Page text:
Anchor Bay Films’ supernatural thriller The Possession of Michael King, another found-footage horror, is set to release in limited theaters August 22 with an iTunes, On Demand, DVD and Blu-ray release set for August 26.
From Gold Circle Films (White Noise, The Haunting In Connecticut), Bloody Disgusting caught up with director David Jung who shared his favorite demon-themed horror films!
The Exorcist, William Friedkin, 1973
“Probably on the top or near the top of everyone’s list. The Exorcist remains the quintessential possession movie that all the others stand up against. Friedkin pulled off so many things that had never been done before. He actually piped in air conditioners and freezer units to cool the set so that you could see the actor’s chilly breath. Groundbreaking makeup and effects, like the words appearing on the chest, and the fact that they didn’t shy away from getting really nasty, with the demon projectile vomiting, and masturbating with a crucifix. So many things, especially for that time period, that were just amazing and trailblazing. Bravo.”
Rosemary’s Baby, Roman Polanski, 1968
“Not necessarily a straightforward demon movie, but one about a woman impregnated by a demon, or the king of demons himself, the devil. Polanski does an amazing job of slowly tightening the noose around Mia Farrow, who perfectly portrays an unsuspecting and innocent young housewife. We feel that slow sinking feeling of dread almost from the beginning, and it just keeps intensifying all the way until the end of the movie. We’re with her every step of the way as she begins to realize that everyone around her is in on the secret, they’re all against her, and there’s nowhere for her to turn for help. A masterpiece.”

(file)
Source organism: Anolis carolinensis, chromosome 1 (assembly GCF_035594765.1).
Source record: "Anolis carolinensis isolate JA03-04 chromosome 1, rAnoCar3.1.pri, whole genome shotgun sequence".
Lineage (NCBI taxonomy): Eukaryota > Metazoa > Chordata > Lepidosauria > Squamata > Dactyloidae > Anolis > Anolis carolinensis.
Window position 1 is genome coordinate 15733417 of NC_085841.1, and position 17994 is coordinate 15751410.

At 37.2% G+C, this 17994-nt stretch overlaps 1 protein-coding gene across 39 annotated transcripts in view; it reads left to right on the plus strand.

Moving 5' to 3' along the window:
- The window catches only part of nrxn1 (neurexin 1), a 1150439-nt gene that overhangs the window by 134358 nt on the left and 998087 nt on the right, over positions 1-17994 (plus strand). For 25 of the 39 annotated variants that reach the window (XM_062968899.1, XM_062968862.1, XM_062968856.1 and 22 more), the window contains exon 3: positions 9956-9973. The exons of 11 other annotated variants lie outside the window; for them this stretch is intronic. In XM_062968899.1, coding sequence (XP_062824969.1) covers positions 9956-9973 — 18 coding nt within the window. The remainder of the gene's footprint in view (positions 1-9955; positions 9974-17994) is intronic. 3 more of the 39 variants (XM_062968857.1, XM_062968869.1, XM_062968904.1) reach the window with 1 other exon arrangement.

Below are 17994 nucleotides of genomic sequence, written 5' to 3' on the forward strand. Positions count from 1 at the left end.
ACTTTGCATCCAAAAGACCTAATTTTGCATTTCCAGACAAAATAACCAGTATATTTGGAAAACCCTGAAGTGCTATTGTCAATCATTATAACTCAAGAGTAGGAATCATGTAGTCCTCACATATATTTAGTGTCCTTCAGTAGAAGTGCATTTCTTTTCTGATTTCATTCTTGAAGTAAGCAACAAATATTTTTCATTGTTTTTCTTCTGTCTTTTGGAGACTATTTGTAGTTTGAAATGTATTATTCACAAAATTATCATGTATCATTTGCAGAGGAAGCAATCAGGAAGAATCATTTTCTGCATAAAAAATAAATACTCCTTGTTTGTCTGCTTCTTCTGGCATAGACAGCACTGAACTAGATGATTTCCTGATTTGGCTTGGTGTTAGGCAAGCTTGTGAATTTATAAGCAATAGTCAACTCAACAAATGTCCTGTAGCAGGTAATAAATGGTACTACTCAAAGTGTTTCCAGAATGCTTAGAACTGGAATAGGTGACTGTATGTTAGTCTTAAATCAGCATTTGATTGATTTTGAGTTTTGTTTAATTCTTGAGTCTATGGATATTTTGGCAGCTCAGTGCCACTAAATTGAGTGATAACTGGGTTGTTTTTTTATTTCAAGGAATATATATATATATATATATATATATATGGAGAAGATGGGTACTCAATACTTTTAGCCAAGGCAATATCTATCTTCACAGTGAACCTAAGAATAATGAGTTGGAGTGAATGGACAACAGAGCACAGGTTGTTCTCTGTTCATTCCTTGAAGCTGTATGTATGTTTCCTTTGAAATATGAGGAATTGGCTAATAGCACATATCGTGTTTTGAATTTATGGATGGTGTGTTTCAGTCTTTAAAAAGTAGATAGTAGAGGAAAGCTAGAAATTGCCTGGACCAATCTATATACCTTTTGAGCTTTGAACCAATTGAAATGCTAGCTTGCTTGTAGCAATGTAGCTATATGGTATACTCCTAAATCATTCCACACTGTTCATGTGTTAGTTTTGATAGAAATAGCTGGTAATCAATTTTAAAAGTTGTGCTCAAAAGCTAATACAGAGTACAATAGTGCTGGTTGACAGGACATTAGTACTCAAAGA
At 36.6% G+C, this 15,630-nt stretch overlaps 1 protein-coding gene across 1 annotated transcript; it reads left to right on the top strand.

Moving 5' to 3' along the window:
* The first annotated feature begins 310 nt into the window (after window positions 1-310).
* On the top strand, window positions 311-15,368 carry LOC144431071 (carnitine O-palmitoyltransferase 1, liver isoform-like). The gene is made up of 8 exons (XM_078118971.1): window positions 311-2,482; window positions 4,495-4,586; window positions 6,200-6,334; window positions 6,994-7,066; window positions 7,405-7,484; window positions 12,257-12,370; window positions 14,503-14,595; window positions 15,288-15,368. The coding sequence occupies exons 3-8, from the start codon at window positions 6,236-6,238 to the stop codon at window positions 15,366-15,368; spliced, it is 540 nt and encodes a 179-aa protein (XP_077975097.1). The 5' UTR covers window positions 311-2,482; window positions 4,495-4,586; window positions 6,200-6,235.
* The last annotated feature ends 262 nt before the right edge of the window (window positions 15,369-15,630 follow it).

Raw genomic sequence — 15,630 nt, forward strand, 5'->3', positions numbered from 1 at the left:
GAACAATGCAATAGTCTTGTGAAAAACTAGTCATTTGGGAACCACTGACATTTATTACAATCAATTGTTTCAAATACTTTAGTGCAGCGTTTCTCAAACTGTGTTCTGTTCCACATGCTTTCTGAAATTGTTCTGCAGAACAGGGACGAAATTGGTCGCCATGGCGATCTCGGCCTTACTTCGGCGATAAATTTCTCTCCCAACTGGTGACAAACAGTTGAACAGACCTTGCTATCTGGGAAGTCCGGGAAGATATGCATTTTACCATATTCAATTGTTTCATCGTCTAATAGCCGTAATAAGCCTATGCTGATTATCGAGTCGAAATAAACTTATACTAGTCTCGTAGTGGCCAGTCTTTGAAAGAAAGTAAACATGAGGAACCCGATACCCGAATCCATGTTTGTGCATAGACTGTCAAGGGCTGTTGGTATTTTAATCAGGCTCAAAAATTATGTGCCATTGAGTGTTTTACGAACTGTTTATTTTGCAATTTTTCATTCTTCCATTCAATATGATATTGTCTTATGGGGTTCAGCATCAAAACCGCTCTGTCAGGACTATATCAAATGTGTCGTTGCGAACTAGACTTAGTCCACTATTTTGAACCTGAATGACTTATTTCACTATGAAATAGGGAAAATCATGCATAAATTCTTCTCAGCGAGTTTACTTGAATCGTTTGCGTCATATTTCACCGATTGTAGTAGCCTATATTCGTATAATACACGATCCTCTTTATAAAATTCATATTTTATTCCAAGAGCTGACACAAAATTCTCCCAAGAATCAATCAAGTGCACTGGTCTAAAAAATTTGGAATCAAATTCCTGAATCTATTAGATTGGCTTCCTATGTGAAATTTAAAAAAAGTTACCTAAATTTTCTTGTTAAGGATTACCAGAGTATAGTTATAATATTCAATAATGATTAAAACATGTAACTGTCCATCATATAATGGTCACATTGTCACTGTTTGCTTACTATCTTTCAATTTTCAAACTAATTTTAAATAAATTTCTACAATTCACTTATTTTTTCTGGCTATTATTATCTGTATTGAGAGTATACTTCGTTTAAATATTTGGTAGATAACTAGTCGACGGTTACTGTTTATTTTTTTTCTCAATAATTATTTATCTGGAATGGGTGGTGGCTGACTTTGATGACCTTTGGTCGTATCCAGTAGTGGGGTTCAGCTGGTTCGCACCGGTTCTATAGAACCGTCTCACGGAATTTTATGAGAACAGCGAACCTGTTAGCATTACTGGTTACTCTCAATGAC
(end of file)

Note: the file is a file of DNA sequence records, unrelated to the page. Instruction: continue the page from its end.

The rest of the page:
The Shining, Stanley Kubrick, 1980
“This movie was actually one of the main inspirations for The Possession of Michael King. Ever since I was a kid, I loved and was terrified of Jack Torrance, how he went mad, and wanted to slaughter his own family. I wanted to do a movie from the point of view of Jack Torrance. Get into his head. To hear from him, what it was like to go mad. That was the idea that launched my movie. Kubrick is a genius as a filmmaker. There are so many seminal and “classic” moments in this film.”
The Evil Dead, Sam Raimi, 1981
“Including Evil Dead II and of course Army of Darkness. “Okay, I said the words…” “This is my BOOMSTICK!” I still pull numerous daily quotes from these movies to this day. Ask my wife how tired she is of me grabbing her, bending her back for a kiss and saying, “Gimme some sugar, baby!” Never before had I seen someone intentionally mix horror and comedy in such an effective way (usually the comedy came from bad acting and bad scripts). The inventiveness of these movies, for the budget that they made them for is incredible. The mythology he creates is clear and cool as well. True inspiration.”
Insidious, James Wan, 2011
“I wanted to put something a little more recent on this list of classics. My dearly departed buddy Gregg Hoffman discovered James Wan when he watched the short for the first Saw film. He then went on to mortgage his house to raise the capital to make and produce the first Saw movie. Wan has gone on to prove himself as a wonderfully talented filmmaker. I saw Insidious twice in the theater because I was so impressed. There is inspiration in this movie from all over the place (the two ghost hunters Specs and Tucker remind me of something straight out of a Raimi film). The scares are great and highly original. I’ll continue to be first in line to see his films when they come out.”
About The Possession of Michael King
David Jung directs the movie that “Tells of a documentary filmmaker who does not believe in God or the Devil. When his wife dies, he sets out to make his next movie on religion and spirituality, hoping to prove those things are just myth. But in allowing demonologists, necromancers, and various practitioners of the occult to try the deepest and darkest spells and rituals on him, he unleashes a horrifying force.”
Shane Johnson (Starz’ upcoming “Power”), Dale Dickey (Iron Man 3), Julie McNiven (TV’s “Supernatural”) and Tomas Arana (Guardians of the Galaxy) star.
The movie was by Paul Brooks and executive produced by Scott Niemeyer and Guy Danella. The screenplay was written by Jung with a story by Jung and Tedi Sarafian.